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Coronavirus? Or TB? An Effective Public Health Approach Would Address Both

A model of human lungs

By Ed Zuroweste, MD, Founding Medical Director, and Laszlo Madaras, MD, MPH, Chief Medical Officer

You’ve heard about the symptoms before. It can at first seem like the flu -- fever, night sweats, fatigue -- but it’s the persistent cough that wears people down. This terrifying infectious disease has already spread all over the world -- and it’s deadly. It kills more people than any other infectious disease, including HIV/AIDS or Ebola or influenza. Over 1.6 million people are predicted to die of this disease, this year alone. And another 1.6 million next year. And millions more in the coming decade -- unless we do something urgently about it.

Oh, wait -- that’s not coronavirus. That’s the work of tuberculosis.

The coronavirus dominates headlines, and for good reason: governments and businesses are taking drastic measures to slow its spread. We don’t know how many people will die of the coronavirus this year. Too many factors influence the eventual outcomes: effectiveness of and adherence to social distancing; potential vaccine development; government and health system approaches. But the death toll from tuberculosis, which one can catch when an infected person coughs, releasing TB bacteria in the air, is a certainty. Because it has lurked in every corner of the globe since ancient times, tuberculosis isn’t top-of-mind for anyone outside of global public health -- but TB kills millions, and doesn’t have to.

TB can be eliminated. With moderate action, at a much smaller scale than the quarantines we’re seeing for coronavirus, we could drop the tuberculosis death rate from 1.6 million people to nearly zero. Over the course of one decade of elimination, that means millions of young children reaching their teens instead of being buried.  It will allow millions of people who suffer from HIV/AIDS the chance to live longer, productive lives. TB is one of the top five killers of women aged 20 - 59; TB elimination means millions and millions of children having their mother alive during their childhood. Here’s how we do it:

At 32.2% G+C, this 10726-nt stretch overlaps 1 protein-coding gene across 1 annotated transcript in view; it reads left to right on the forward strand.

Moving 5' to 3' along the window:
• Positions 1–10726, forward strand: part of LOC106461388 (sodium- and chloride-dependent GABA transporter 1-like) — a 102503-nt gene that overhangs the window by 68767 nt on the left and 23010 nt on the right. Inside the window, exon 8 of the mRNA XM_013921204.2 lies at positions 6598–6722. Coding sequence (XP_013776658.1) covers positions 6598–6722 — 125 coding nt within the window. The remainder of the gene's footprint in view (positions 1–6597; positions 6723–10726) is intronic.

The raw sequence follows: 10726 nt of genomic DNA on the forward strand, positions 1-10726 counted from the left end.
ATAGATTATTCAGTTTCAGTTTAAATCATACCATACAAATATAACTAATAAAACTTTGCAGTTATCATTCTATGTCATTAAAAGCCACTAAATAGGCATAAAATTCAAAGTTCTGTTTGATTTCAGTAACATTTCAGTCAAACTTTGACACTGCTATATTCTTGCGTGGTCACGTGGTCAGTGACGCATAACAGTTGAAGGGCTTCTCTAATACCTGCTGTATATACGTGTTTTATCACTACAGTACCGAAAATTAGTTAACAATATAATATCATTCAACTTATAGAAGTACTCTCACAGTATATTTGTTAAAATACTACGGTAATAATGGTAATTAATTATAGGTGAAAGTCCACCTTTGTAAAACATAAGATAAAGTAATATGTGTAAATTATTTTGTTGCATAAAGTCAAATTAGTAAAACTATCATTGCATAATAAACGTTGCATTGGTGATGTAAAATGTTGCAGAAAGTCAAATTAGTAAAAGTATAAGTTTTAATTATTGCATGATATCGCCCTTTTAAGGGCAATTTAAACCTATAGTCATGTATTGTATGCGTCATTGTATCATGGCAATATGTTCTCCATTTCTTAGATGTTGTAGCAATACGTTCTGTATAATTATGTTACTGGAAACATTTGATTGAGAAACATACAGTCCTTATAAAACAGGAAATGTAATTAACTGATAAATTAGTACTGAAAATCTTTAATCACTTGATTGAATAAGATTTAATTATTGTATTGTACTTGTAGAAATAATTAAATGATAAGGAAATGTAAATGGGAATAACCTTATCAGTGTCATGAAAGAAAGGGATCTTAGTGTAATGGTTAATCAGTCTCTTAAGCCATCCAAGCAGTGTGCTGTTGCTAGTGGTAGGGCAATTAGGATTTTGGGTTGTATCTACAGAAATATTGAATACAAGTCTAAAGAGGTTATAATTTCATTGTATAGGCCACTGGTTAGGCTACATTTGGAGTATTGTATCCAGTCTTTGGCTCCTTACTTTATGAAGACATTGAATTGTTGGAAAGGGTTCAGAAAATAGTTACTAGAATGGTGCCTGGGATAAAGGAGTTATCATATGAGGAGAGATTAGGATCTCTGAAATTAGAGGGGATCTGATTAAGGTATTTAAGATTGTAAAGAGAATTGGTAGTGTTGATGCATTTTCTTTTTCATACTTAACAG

• Prevent TB, by treating people who are infected but not actively sick. People with latent tuberculosis infection (LTBI) have the bacteria lying dormant in their system. About one in 10 will switch to active TB, where they can spread it. People with LTBI can be treated to kill the bacteria before it becomes active, which will greatly reduce the spread of TB.
  • Effectively treat those with active TB. TB can be cured, with fairly inexpensive and widely available treatments. “Effectively” means “completely” -- but many people do not complete their treatments because of poverty, mobility, or other barriers. The spread of multidrug-resistant TB is a result of treatments cut short. TB bacteria then build resistance to firstline drugs.  Public health systems need to ensure treatment completion, through strengthened and nimble case management and outreach. Migrant Clinicians Network’s case management system, Health Network, for example, helps migrant patients with TB continue treatment even when they move to another part of the globe.
  • Expand TB research: TB treatments have improved in recent years, shortening the treatment length, which reduces the burden on those who are ill.  But the treatment is still lengthy and with side effects. While case management can remove certain barriers to treatment, we need to bring down the barrier of the treatment itself by developing medications to make treatment regimens shorter and easier and widely available, better point-of-service diagnostic tools, and an effective vaccine which will be the most important tool if we are truly going to reach worldwide elimination of this global scourge.

Stopping coronavirus’s advance is a public health priority. We aren’t advocating to backtrack on the commitments made to reduce the impact of coronavirus, nor to downplay its dangers. In fact, a patient who has tuberculosis infection in their lungs would be expected to be more vulnerable to the more deadly effects of coronavirus, and vice-versa. We can use this coronavirus pandemic, however, as an opportunity to launch a holistic long-term approach to public health, as an ongoing priority, not simply as an emergency response mechanism, that addresses TB, coronavirus, and other major killers, simultaneously.

Today is World TB Day, but this may be the only headline you see on the deadly disease. We don’t want tuberculosis to tank the stock market or empty grocery store shelves. We are looking for a wider approach to public health, wherein the necessary resources are directed worldwide to address the greatest needs, and TB is at last eliminated. It is in our reach.


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